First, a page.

Throughout is a ring with 1 and all modules are left -modules. In Definition 2 in this post, we defined the singular submodule of a module

**Problem 1**. Let be an -module and suppose that are submodules of Prove that if and only if for all

**Solution**. We only need to solve the problem for If then and because both and contain Conversely, let be a nonzero submodule of Then because and therefore because

**Problem 2**. Prove that if is an -module, then is a submodule of and is a proper two-sided ideal of In particular, if is a simple ring, then

**Solution**. First note that because Now suppose that Then by Problem 1. Therefore and hence Now let and We need to show that Let be a nonzero left ideal of Then is also a left ideal of If then and thus If then because So there exists such that and Hence So and thus is a submodule of Now, considering as a left -module, is a left ideal of by what we have just proved. To see why is a right ideal, let and Then and so i.e. Finally, is proper because and so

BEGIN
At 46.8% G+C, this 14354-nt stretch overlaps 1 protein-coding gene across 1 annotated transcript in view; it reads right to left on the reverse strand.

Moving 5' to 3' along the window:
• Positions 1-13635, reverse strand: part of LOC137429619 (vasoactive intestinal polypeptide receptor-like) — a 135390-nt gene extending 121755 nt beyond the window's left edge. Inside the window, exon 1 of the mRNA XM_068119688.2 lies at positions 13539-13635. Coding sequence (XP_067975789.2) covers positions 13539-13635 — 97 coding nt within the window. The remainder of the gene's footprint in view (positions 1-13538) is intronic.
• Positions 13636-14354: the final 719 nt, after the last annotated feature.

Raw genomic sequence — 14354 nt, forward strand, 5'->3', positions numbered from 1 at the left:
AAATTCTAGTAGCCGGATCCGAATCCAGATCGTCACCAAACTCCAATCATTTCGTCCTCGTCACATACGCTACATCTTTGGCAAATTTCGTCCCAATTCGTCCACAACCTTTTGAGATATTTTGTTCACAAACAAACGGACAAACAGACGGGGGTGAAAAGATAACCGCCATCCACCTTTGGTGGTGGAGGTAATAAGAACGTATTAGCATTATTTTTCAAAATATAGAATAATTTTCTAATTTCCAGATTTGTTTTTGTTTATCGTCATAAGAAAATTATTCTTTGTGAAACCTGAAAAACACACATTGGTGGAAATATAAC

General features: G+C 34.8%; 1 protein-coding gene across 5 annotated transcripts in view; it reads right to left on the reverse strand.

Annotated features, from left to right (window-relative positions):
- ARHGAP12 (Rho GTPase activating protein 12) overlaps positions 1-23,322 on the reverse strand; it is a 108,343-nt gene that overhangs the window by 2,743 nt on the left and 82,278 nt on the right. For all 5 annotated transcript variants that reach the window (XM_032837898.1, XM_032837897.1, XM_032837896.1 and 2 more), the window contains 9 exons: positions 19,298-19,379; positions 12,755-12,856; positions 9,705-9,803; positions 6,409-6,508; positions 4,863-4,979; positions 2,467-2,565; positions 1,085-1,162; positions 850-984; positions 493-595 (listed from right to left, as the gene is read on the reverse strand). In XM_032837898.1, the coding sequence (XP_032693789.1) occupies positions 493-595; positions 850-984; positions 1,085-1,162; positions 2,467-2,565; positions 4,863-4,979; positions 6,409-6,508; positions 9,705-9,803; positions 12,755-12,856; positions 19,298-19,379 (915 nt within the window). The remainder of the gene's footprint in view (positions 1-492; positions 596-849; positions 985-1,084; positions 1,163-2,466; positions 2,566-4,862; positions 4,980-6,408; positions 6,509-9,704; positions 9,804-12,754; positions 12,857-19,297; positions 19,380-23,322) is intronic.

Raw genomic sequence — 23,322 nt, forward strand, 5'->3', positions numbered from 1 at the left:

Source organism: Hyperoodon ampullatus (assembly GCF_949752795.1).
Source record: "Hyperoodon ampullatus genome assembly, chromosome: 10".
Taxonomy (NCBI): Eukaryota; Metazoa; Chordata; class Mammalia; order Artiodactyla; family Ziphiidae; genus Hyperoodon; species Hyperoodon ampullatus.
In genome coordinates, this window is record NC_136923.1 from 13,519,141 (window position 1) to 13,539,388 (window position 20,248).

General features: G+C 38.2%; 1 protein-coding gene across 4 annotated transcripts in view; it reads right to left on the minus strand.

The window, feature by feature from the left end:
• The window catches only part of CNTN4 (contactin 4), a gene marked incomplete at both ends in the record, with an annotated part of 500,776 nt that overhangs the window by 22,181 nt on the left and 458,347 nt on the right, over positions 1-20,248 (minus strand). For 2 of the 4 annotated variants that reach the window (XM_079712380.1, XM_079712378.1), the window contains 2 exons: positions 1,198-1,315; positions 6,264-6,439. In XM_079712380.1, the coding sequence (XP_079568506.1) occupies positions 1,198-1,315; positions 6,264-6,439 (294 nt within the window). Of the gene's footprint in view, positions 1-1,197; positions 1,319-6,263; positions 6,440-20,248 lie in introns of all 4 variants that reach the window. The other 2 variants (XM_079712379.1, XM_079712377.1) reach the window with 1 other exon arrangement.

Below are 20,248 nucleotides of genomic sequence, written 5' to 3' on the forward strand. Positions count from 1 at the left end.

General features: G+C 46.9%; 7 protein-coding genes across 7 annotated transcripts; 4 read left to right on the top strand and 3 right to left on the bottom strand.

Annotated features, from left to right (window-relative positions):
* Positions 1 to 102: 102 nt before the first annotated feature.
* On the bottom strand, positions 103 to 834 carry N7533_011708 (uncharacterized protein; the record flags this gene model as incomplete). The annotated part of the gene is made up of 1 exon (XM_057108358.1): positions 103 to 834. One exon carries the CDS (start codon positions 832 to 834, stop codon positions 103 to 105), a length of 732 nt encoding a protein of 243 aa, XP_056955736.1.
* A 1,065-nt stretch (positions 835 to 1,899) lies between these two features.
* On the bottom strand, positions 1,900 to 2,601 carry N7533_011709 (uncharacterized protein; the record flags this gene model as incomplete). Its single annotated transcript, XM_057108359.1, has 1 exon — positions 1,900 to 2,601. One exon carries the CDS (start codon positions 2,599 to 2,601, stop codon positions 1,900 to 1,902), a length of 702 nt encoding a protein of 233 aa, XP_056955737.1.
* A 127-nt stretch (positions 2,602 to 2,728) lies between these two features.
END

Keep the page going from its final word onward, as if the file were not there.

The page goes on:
**Problem 3**. Prove that if are -modules, then Conclude that if is a semisimple ring, then

**Solution**. The first part is a trivial result of Problem 1 and this fact that if where the sum is direct, then The second now follows trivially from the first part, Problem 2 and the Wedderburn-Artin theorem.

**Problem 4. **Suppose that is commutative and let be the nilradical of Prove that

1)

2) it is possible to have

3) if then as -modules or -modules.

**Solution**. 1) Let Then for some integer Now suppose that Then Let be the smallest integer such that Then and hence

2) Let and put For every let and consider It is easy to see that

3) Let Then and thus there exists such that and Hence and so Thus implying that is an essential -submodule of Now, we view as a ring and we want to prove that as an essential ideal of Again, let Then and thus there exists such that and Let Then and thus implying that is an essential ideal of